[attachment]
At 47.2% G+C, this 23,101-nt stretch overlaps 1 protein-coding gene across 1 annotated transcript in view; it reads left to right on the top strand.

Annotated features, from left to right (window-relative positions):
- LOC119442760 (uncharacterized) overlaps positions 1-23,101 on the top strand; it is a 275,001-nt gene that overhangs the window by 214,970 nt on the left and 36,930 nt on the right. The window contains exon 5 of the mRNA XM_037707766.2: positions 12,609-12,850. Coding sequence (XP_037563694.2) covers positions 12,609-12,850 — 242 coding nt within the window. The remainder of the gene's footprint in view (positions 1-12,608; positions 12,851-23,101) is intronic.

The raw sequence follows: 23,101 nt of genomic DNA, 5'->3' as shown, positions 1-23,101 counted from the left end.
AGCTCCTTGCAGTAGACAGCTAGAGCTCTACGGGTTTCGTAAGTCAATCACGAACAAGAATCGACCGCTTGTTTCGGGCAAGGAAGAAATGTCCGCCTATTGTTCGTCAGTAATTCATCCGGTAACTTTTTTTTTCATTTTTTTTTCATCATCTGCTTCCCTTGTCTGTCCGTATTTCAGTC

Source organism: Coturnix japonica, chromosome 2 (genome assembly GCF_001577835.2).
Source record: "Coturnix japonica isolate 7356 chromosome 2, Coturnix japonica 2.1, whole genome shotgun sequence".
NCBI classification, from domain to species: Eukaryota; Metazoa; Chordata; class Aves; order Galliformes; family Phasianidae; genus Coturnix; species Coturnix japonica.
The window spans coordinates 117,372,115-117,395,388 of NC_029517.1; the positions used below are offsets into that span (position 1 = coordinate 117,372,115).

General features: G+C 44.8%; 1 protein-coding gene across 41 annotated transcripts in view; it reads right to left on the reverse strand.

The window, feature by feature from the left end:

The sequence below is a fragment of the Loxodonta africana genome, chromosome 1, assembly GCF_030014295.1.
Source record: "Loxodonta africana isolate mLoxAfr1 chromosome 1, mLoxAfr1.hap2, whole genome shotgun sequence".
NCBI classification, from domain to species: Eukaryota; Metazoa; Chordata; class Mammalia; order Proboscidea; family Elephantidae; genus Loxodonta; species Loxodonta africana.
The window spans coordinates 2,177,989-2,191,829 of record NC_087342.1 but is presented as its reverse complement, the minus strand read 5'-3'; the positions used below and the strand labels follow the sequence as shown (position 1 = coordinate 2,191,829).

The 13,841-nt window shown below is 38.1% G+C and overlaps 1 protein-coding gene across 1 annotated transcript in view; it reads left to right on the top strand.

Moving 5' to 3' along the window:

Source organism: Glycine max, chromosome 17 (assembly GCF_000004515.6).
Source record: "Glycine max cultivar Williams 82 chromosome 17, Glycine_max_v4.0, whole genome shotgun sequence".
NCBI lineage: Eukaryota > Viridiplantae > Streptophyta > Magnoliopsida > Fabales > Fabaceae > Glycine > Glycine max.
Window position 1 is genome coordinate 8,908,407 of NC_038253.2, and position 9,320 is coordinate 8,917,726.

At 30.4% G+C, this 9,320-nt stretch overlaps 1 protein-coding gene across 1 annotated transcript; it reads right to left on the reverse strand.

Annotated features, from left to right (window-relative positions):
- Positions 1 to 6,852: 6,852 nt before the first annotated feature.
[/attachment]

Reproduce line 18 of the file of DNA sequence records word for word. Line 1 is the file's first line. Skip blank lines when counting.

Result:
Source organism: Glycine max, chromosome 17 (assembly GCF_000004515.6).